One year after the first case of Ebola was diagnosed, the crisis is profoundly devastating the West African communities left behind – and it is children who are paying the highest price, according to a new report by NGO Plan International.
The report finds that grieving children who have lost family and loved ones are being shunned, isolated and marginalised, while even children who have not been directly hit by Ebola are going without vaccinations and other crucial medical care.
“Ebola is slipping from the headlines and it feels like the world is moving on. But this report finds that the crisis goes well beyond a health emergency and is a real and ongoing threat to the very social and economic infrastructure of West Africa,” says Rohan Kent, Disaster Risk Manager for Plan International Australia.
“It is hugely important right now that we do not forget the children caught up in this continuing crisis, and that includes children who may not even have been directly touched by Ebola. We are at risk of losing an entire generation, and children in West Africa need our support right now,” Kent says.
Plan interviewed more than 1,800 adults and children in urban and rural areas across Sierra Leone and Liberia for the report, Ebola: Beyond the Health Emergency, the most comprehensive of its kind yet conducted and which reveals that even families untouched by Ebola itself are facing starvation, isolation and economic ruin.
The report’s findings include:
Vaccination programs in Liberia have ground to a halt, while 70 per cent of communities in Sierra Leone say children are no longer being vaccinated.
Reduced family income is forcing children into work in order to contribute to household incomes or to fend for themselves. This premature exposure to the adult world has left them at greater risk of exploitation.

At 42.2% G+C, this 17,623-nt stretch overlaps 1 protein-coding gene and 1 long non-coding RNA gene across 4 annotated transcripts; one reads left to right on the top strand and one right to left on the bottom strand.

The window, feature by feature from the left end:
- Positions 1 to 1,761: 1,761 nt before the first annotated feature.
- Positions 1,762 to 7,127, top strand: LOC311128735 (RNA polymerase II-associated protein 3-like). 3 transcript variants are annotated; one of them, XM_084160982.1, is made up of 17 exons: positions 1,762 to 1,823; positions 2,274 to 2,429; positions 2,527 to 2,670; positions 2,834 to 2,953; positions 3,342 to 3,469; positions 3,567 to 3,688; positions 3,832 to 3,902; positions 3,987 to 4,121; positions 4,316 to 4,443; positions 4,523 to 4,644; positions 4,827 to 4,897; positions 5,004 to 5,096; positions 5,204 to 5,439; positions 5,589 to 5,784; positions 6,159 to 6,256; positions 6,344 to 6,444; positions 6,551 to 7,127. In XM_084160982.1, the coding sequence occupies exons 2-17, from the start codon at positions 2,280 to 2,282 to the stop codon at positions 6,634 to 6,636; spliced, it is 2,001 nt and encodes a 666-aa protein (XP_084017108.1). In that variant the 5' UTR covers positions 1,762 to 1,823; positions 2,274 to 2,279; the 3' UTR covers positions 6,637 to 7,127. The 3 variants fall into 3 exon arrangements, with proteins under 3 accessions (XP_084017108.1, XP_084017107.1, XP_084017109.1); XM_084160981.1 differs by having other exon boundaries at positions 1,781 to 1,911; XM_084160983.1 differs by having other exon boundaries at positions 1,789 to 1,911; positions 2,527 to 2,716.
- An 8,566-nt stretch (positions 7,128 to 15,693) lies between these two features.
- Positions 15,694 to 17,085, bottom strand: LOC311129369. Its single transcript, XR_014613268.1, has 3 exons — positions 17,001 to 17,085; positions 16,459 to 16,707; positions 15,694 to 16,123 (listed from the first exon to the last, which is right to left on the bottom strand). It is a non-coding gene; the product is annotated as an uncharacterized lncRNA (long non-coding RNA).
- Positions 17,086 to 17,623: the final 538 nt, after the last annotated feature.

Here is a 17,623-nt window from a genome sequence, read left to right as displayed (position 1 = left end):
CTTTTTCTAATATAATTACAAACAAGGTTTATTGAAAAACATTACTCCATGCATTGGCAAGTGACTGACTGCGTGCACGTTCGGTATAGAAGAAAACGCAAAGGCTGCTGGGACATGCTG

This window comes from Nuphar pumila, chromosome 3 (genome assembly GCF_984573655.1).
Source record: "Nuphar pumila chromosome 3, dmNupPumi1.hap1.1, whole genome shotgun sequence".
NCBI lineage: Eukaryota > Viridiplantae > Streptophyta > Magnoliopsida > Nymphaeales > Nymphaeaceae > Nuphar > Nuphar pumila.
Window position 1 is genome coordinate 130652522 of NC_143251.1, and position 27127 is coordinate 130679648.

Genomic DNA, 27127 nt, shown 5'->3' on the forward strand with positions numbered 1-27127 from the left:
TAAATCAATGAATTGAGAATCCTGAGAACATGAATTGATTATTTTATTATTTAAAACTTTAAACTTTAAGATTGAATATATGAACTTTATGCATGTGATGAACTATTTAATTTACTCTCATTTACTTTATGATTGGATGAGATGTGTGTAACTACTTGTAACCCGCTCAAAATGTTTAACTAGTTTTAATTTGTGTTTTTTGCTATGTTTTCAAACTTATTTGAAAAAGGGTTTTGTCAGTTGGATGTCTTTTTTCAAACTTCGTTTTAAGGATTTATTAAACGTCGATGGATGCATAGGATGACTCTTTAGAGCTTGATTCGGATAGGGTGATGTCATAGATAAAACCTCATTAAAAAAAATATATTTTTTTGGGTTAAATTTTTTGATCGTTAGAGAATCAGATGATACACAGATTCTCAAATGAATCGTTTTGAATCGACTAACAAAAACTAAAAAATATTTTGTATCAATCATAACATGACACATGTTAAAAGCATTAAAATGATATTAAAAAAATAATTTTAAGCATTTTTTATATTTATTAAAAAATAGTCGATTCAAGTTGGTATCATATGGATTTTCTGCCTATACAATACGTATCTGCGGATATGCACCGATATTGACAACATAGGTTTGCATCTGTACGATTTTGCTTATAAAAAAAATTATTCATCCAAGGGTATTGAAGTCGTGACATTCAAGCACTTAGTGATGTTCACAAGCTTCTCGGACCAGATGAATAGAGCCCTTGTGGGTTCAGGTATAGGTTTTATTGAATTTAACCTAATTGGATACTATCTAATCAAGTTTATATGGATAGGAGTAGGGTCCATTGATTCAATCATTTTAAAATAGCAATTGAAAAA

Teenage pregnancy has increased greatly as girls seek a provider when parents have died or have insufficient means to support them. Teenage pregnancy is also linked to an increased risk of sexual exploitation, and some respondents say prostitution is now “rampant”.
80 per cent of mothers in Liberia and 40 per cent in Sierra Leone have no access to maternal health services. Many women are now giving birth without the attendance of skilled health workers.
While the pace of the epidemic is appearing to slow, its distressing impact is now being felt well beyond the effect of the virus itself and those impacts may be felt for decades to come, says the report.
“The report finds that avoiding Ebola is just a small part of the story for most West Africans, as they fight to survive the impact the epidemic has had on the economy, health and education systems, and the social fabric of the region.”
“The report also finds a profound impact that cannot be quantified: children spoke about being unhappy, lonely and isolated, and afraid for their future without loved ones. Many no longer even play outside or with other children.”
Australians can give to Plan’s Ebola crisis appeal at plan.org.au/stop-ebola or by ringing 13 75 26.
Plan is one of the oldest and largest children's development organisations in the world, founded 75 years ago, working in 51 developing countries across Africa, Asia and the Americas and supported by 21 donor countries. Plan is independent, with no religious, political or governmental affiliations.
Media contact: Adam Cathro, Plan International Australia, Media Relations Manager, 0488 202 945